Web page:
Monday, May 05, 2008
Green’s legacy is outdoors
Environmentalist, professor and author Fess Green spearheaded the effort to redevelop Radford’s Wildwood Park.
Courtesy of Pathways for Radford
Fess Green’s widow has asked that, in lieu of flowers, donations be made to a trail advocacy group.
RADFORD — As family, friends and colleagues paid tribute to Fess Green at a Sunday night memorial service at Radford University’s Preston Hall, a mile away at Wildwood Park children rode their bikes and played in the streams that run along the trails and bridges that are Green’s lasting legacy.
Green, whose given name was Forrest, was a 68-year-old bicycling advocate, environmentalist and travel book author. He died Tuesday, nearly a week after he and his bike collided with a car near the entrance to Radford’s Bisset Park.
“Fess was a person who saw nature and all of God’s creation as good. And he wanted it to stay good,” said Jim Grealish, a friend and neighbor of Green who was the lone speaker at Sunday’s brief service. A member of Radford University’s faculty for more than 20 years, Green led the effort to redevelop Radford’s Wildwood Park, helping with the design and construction of trails and recruiting students to help maintain them.
Green was perhaps best known outside of Radford for his book, “Wilderness Road Odyssey: A Cyclist’s Journey Through Present and Past,” published in 2003 by Pocahontas Press. The book was written from journals Green kept each summer from 1994 to 1998 while bicycling about 850 miles of the trail.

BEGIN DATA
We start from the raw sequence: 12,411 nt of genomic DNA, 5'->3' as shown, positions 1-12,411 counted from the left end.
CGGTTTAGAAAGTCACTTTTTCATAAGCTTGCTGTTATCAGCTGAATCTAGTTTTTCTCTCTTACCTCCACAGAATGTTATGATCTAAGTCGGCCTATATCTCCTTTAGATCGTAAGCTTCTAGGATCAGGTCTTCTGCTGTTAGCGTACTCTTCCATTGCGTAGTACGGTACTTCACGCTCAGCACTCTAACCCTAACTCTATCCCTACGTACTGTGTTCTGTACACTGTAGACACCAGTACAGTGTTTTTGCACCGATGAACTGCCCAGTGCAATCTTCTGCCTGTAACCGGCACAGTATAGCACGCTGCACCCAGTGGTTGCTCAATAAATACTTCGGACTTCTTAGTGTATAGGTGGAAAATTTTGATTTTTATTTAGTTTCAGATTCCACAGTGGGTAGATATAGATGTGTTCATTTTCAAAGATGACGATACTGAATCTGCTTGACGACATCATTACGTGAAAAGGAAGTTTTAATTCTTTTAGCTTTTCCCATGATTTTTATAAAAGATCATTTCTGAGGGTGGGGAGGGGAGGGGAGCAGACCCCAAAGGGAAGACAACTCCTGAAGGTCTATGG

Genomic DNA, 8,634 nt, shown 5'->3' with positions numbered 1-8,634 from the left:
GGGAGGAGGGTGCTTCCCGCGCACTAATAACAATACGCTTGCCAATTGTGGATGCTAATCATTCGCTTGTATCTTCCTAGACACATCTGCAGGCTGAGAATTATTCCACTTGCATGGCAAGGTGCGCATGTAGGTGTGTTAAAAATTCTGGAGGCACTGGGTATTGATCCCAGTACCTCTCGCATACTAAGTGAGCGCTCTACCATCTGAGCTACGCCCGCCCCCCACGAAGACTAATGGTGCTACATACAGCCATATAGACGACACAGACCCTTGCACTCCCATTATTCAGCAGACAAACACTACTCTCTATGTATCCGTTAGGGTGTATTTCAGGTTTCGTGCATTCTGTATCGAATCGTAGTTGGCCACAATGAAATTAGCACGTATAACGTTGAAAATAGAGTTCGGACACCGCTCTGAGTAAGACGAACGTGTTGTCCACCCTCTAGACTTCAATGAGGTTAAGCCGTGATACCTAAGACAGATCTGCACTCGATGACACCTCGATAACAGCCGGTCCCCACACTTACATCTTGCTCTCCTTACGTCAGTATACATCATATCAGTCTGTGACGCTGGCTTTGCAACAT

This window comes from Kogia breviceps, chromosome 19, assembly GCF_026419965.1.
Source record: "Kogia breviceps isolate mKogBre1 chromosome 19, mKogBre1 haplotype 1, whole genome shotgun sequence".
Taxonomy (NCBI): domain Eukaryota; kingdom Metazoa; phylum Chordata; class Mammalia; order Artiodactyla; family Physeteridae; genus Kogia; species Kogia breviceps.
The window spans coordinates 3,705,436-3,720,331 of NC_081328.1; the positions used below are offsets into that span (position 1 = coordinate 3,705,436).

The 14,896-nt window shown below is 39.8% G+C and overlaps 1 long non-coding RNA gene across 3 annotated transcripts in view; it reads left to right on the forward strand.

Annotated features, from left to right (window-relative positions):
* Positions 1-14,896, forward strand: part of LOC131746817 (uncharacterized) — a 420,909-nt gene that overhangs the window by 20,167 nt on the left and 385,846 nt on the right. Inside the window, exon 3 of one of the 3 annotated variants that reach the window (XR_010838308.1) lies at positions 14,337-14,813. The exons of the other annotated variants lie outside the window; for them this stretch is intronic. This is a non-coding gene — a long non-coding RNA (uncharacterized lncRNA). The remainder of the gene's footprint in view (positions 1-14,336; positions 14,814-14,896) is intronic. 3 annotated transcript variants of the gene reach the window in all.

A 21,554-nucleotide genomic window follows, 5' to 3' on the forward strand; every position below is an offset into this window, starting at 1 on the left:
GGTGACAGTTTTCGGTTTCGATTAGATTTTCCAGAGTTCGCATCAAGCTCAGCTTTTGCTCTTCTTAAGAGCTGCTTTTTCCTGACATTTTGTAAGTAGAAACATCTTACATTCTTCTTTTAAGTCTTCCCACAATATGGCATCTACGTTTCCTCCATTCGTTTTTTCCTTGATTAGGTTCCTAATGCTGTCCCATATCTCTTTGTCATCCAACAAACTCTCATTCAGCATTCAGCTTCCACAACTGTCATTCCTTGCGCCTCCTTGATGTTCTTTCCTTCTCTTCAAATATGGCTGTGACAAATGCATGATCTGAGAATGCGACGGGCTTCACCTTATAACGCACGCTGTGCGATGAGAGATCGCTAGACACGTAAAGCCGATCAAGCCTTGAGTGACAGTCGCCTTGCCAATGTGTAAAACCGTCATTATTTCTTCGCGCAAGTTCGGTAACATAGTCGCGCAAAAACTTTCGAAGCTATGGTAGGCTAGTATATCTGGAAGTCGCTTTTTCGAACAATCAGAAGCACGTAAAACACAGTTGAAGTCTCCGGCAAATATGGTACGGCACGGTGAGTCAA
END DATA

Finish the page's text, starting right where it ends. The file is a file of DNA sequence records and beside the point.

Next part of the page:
Some historians say parts of that pioneer path run through Virginia, Pennsylvania, West Virginia, Tennessee and Kentucky. Virginia tourism officials last year unveiled a self-guided driving tour of the trail inspired in part by Green’s travels.
But it was to Wildwood Park — Radford’s 50-acre wooded refuge — that Green devoted much of his time and energy. When he died, Green was waiting for news about a grant proposal he recently helped write that could bring $150,000 worth of improvements to Wildwood.
“Fess wanted a shelter, a little place for people to rest at the entrance to the park,” said Liz Altieri, president of Pathways for Radford, a trail advocacy group to which Green belonged.
Green also loved rocks and wanted a rock sculpture or garden in the park, she said. “So he’ll get those. It will happen.”
“He was the pride of our community, really,” Altieri said.
In lieu of flowers, Millie, Green’s wife of 47 years, has asked mourners to donate money to Pathways. By Saturday evening, the group had collected $400 through its Web site, spokesman Rick Dickinson said.
Dickinson and fellow Pathways member Rick Van Noy rode their bikes to the service and sat in the audience holding their helmets.
The wreck that took Green’s life has reminded the city’s bicycling community of the dangers they face on the roads, Dickinson said. “If it can happen to Fess, it can happen again.”
Van Noy said he hopes the tragedy will make drivers more alert to bicyclists.
“Keep an eye out for us,” Van Noy said.
Green taught in the university’s management department from 1987. Before that, he taught at Virginia Tech, where he earned his doctorate. He also taught at Appalachian State and Old Dominion University. Green served in Vietnam and retired from the Navy.
Pathways for Radford is planning a memorial ride dedicated to Green on May 21.
On the Net: pathways4radford.org